Hedi Slimane’s Controversial Saint Laurent Clothes Sell Like Hotcakes

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Hedi Slimane. Photo: Handout/Yves Saint Laurent/Getty Images

Today's Times has a juicy profile of Saint Laurent designer Hedi Slimane, for which he "declined to be interviewed," that refers to him as the following things: "artist," "elusive figure at best," "diva," and "the one true heir to the legacy of Saint Laurent" (the latter from the lips of Yves Saint Laurent's lifelong partner, Pierre Bergé). Predictably, the article covers well-trodden territory like Slimane's contentious relationship with the press; disregard for the industry's established hierarchy (he put his musician friends in the front row and forced critics to stand at his first show, horrors!); and the backlash he got for dropping "Yves" from the label's name, which seems even more trivial now that we've all gotten used to it.

But let's get to the juicy bits: Apparently Slimane has "burned bridges" with many people in the industry, but whether that's his fault or the fair-weather nature of many fashion relationships is hard to say. From the Times:

[In 2007], Mr. Slimane moved to Los Angeles to pursue his interest in photography. And with little explanation he broke ties (some would say he burned bridges) with many of the people who had supported him at the start of his career. Friends who had known him for years were suddenly shut out, or shut him out. Karl Lagerfeld, who included Mr. Slimane in his entourage in Paris, stopped wearing his clothes. Jean-Jacques Picart, the consultant who encouraged Mr. Slimane to become a designer in the first place, said in an e-mail message, “I can’t say anything about Mr. Slimane, and to be very honest, I don’t want to.”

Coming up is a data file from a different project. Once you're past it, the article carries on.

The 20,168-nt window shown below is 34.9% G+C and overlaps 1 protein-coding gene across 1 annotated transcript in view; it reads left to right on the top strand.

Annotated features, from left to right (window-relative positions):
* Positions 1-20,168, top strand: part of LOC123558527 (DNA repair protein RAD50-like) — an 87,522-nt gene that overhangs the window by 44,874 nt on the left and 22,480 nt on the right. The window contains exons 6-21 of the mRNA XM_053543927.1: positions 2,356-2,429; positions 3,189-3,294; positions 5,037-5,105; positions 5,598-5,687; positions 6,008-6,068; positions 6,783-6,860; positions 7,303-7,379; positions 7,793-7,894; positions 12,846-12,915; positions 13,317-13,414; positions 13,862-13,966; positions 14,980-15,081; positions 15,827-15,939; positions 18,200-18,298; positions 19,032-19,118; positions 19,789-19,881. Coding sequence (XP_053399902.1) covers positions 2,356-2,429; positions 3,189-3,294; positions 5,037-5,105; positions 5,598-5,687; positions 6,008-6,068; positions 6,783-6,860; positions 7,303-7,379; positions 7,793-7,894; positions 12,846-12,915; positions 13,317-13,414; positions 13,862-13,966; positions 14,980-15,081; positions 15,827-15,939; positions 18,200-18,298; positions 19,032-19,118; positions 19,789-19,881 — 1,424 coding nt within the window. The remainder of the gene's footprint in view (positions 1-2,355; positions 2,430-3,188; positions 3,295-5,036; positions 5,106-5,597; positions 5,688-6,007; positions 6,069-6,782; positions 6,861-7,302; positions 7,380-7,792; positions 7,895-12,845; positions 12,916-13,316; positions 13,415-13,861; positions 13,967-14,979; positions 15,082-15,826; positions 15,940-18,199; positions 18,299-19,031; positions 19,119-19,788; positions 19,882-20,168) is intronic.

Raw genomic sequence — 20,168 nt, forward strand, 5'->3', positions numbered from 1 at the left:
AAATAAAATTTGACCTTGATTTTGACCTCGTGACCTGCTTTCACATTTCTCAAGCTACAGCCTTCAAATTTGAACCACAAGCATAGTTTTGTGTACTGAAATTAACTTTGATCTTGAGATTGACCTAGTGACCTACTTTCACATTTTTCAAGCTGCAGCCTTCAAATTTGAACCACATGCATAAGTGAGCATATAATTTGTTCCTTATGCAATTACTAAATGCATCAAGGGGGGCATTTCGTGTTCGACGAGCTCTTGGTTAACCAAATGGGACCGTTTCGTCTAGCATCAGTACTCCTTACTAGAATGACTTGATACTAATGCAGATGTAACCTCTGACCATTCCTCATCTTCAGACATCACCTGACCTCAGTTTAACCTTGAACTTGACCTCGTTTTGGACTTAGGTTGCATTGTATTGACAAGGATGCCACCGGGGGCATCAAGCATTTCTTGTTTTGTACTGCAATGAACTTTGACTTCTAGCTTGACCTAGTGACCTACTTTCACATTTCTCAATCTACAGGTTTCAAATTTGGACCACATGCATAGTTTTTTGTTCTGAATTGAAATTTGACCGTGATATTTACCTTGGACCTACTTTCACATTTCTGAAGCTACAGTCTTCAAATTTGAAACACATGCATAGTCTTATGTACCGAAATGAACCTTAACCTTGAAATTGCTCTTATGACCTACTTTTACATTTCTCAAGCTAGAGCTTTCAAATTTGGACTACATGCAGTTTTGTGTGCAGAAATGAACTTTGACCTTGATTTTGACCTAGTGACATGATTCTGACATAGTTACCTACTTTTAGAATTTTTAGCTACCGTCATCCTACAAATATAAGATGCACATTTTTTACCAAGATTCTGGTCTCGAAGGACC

But despite Slimane's prickly reputation and unpopularity with critics, no one can argue that he has a knack for getting attention and making money. Following his splashy womenswear debut in Paris last fall, his designs were immediately sought after by editors, celebrities, and, most important, luxury buyers, who were falling all over themselves to place orders. The clothes subsequently appeared on A-listers like Lady Gaga, Kate Moss, and Angelina Jolie, as well as multiple Vogue covers. Now that his spring collection has finally arrived in stores (after some delays, apparently), retailers say it's flying off the shelves:

Barneys New York had sold 60 percent of its spring order at full price as of last week, including a $14,000 dress. Jeffrey New York also sold out of several key looks.

“When we were buying the collection,” said Jeffrey Kalinsky, the store’s founder, “I felt like I was seeing dollar signs.”

Who is buying these clothes, which include sweaters from $1,500 to $2,000 and dresses from $1,990 to $3,990, at such a rapid rate (besides Kim Kardashian, of course)? Does it even matter? The point is, regardless of what critics say or what certain people think of Slimane as a person, he's making clothes that wealthy consumers clearly want to wear.